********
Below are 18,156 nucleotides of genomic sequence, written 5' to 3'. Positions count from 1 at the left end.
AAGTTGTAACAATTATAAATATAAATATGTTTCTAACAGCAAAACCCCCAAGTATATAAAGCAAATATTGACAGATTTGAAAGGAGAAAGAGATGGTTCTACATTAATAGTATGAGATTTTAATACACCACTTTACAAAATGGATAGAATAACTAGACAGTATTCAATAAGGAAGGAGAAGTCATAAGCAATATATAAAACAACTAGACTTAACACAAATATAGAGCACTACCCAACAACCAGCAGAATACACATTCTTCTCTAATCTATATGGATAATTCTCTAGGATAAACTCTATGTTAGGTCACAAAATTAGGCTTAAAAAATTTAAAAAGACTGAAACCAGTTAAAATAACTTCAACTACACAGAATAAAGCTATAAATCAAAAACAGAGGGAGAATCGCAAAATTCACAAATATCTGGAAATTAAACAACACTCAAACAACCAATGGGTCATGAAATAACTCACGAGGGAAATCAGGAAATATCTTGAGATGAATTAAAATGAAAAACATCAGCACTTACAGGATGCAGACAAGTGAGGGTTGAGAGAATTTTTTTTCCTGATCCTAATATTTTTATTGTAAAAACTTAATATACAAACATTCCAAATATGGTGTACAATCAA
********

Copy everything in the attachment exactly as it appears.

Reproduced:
Below are 18,156 nucleotides of genomic sequence, written 5' to 3'. Positions count from 1 at the left end.
AAGTTGTAACAATTATAAATATAAATATGTTTCTAACAGCAAAACCCCCAAGTATATAAAGCAAATATTGACAGATTTGAAAGGAGAAAGAGATGGTTCTACATTAATAGTATGAGATTTTAATACACCACTTTACAAAATGGATAGAATAACTAGACAGTATTCAATAAGGAAGGAGAAGTCATAAGCAATATATAAAACAACTAGACTTAACACAAATATAGAGCACTACCCAACAACCAGCAGAATACACATTCTTCTCTAATCTATATGGATAATTCTCTAGGATAAACTCTATGTTAGGTCACAAAATTAGGCTTAAAAAATTTAAAAAGACTGAAACCAGTTAAAATAACTTCAACTACACAGAATAAAGCTATAAATCAAAAACAGAGGGAGAATCGCAAAATTCACAAATATCTGGAAATTAAACAACACTCAAACAACCAATGGGTCATGAAATAACTCACGAGGGAAATCAGGAAATATCTTGAGATGAATTAAAATGAAAAACATCAGCACTTACAGGATGCAGACAAGTGAGGGTTGAGAGAATTTTTTTTCCTGATCCTAATATTTTTATTGTAAAAACTTAATATACAAACATTCCAAATATGGTGTACAATCAA